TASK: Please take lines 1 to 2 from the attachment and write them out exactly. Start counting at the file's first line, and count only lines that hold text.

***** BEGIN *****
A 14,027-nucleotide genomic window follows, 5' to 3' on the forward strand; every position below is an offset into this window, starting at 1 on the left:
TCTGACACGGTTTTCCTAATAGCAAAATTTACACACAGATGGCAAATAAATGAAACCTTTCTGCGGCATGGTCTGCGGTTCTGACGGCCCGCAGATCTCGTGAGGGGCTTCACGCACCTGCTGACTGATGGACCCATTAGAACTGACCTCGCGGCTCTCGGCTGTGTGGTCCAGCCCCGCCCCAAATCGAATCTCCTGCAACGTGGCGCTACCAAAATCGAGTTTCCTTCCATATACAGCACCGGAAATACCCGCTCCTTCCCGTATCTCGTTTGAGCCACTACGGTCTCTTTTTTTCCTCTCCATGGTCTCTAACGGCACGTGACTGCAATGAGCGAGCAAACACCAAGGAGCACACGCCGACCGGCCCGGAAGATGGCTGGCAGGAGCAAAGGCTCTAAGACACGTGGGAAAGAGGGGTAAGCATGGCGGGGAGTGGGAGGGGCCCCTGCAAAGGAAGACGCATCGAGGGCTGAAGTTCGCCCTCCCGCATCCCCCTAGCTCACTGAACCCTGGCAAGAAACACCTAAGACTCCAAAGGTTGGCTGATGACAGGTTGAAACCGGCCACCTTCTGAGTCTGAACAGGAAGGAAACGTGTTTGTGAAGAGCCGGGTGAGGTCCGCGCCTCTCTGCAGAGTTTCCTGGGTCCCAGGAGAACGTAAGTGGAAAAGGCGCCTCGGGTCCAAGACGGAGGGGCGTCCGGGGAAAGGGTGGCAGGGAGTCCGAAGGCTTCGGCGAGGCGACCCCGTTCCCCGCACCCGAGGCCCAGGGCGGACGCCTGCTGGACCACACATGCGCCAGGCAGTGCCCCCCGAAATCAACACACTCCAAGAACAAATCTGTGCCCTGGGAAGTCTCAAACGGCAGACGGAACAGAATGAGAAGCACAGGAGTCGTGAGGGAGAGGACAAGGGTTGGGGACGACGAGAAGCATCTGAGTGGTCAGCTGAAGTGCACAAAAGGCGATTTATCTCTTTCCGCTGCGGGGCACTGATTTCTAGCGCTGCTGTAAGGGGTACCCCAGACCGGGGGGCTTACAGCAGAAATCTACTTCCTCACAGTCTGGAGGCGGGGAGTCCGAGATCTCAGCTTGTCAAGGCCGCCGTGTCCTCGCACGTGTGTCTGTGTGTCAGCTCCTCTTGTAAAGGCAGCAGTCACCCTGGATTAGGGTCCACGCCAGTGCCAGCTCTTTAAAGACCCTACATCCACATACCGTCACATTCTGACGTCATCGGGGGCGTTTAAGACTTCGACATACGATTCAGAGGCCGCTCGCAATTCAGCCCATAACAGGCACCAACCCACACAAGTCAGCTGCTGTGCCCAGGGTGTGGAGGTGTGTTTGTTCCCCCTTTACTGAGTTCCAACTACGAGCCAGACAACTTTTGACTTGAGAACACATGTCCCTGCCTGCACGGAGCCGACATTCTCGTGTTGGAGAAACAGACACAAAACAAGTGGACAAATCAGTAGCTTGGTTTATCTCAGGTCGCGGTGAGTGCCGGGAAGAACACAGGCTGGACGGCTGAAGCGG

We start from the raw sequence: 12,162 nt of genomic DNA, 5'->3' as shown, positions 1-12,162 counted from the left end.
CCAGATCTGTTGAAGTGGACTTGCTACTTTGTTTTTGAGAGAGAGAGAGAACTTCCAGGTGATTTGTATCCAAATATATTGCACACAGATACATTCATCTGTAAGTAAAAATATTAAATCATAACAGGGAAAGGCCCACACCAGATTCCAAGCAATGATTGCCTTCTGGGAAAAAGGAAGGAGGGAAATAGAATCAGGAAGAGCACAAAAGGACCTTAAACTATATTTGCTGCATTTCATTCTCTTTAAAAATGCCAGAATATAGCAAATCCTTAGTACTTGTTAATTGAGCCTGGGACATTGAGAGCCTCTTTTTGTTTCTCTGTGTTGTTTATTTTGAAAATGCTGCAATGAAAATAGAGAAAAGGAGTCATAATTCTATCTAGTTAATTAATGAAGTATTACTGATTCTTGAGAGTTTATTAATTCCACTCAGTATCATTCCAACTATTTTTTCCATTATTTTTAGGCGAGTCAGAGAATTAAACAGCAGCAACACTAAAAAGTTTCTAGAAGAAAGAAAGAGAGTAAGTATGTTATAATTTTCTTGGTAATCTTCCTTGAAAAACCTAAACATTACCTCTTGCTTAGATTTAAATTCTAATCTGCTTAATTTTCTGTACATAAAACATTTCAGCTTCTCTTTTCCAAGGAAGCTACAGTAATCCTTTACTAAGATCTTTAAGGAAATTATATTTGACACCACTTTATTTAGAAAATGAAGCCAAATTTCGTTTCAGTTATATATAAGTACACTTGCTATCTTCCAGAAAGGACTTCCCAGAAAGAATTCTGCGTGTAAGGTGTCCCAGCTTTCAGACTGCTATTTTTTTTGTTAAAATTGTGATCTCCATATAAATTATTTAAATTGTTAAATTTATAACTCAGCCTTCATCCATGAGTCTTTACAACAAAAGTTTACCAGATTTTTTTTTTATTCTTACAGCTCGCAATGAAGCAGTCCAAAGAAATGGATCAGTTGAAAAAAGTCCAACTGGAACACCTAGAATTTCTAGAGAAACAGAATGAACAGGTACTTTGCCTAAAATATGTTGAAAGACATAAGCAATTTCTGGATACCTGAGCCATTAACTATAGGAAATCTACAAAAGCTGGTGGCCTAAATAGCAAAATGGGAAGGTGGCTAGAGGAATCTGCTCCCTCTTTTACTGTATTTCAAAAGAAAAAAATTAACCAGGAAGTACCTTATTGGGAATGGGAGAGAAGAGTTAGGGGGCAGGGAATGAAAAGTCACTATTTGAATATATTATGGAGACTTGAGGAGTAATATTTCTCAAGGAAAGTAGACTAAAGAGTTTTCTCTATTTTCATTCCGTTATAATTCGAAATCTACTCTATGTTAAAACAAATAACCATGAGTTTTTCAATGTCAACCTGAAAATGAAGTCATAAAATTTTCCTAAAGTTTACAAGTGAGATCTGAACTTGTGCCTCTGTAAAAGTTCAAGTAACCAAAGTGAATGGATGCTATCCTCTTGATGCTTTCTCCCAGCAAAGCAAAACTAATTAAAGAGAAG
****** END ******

A 14,027-nucleotide genomic window follows, 5' to 3' on the forward strand; every position below is an offset into this window, starting at 1 on the left:
TCTGACACGGTTTTCCTAATAGCAAAATTTACACACAGATGGCAAATAAATGAAACCTTTCTGCGGCATGGTCTGCGGTTCTGACGGCCCGCAGATCTCGTGAGGGGCTTCACGCACCTGCTGACTGATGGACCCATTAGAACTGACCTCGCGGCTCTCGGCTGTGTGGTCCAGCCCCGCCCCAAATCGAATCTCCTGCAACGTGGCGCTACCAAAATCGAGTTTCCTTCCATATACAGCACCGGAAATACCCGCTCCTTCCCGTATCTCGTTTGAGCCACTACGGTCTCTTTTTTTCCTCTCCATGGTCTCTAACGGCACGTGACTGCAATGAGCGAGCAAACACCAAGGAGCACACGCCGACCGGCCCGGAAGATGGCTGGCAGGAGCAAAGGCTCTAAGACACGTGGGAAAGAGGGGTAAGCATGGCGGGGAGTGGGAGGGGCCCCTGCAAAGGAAGACGCATCGAGGGCTGAAGTTCGCCCTCCCGCATCCCCCTAGCTCACTGAACCCTGGCAAGAAACACCTAAGACTCCAAAGGTTGGCTGATGACAGGTTGAAACCGGCCACCTTCTGAGTCTGAACAGGAAGGAAACGTGTTTGTGAAGAGCCGGGTGAGGTCCGCGCCTCTCTGCAGAGTTTCCTGGGTCCCAGGAGAACGTAAGTGGAAAAGGCGCCTCGGGTCCAAGACGGAGGGGCGTCCGGGGAAAGGGTGGCAGGGAGTCCGAAGGCTTCGGCGAGGCGACCCCGTTCCCCGCACCCGAGGCCCAGGGCGGACGCCTGCTGGACCACACATGCGCCAGGCAGTGCCCCCCGAAATCAACACACTCCAAGAACAAATCTGTGCCCTGGGAAGTCTCAAACGGCAGACGGAACAGAATGAGAAGCACAGGAGTCGTGAGGGAGAGGACAAGGGTTGGGGACGACGAGAAGCATCTGAGTGGTCAGCTGAAGTGCACAAAAGGCGATTTATCTCTTTCCGCTGCGGGGCACTGATTTCTAGCGCTGCTGTAAGGGGTACCCCAGACCGGGGGGCTTACAGCAGAAATCTACTTCCTCACAGTCTGGAGGCGGGGAGTCCGAGATCTCAGCTTGTCAAGGCCGCCGTGTCCTCGCACGTGTGTCTGTGTGTCAGCTCCTCTTGTAAAGGCAGCAGTCACCCTGGATTAGGGTCCACGCCAGTGCCAGCTCTTTAAAGACCCTACATCCACATACCGTCACATTCTGACGTCATCGGGGGCGTTTAAGACTTCGACATACGATTCAGAGGCCGCTCGCAATTCAGCCCATAACAGGCACCAACCCACACAAGTCAGCTGCTGTGCCCAGGGTGTGGAGGTGTGTTTGTTCCCCCTTTACTGAGTTCCAACTACGAGCCAGACAACTTTTGACTTGAGAACACATGTCCCTGCCTGCACGGAGCCGACATTCTCGTGTTGGAGAAACAGACACAAAACAAGTGGACAAATCAGTAGCTTGGTTTATCTCAGGTCGCGGTGAGTGCCGGGAAGAACACAGGCTGGACGGCTGAAGCGG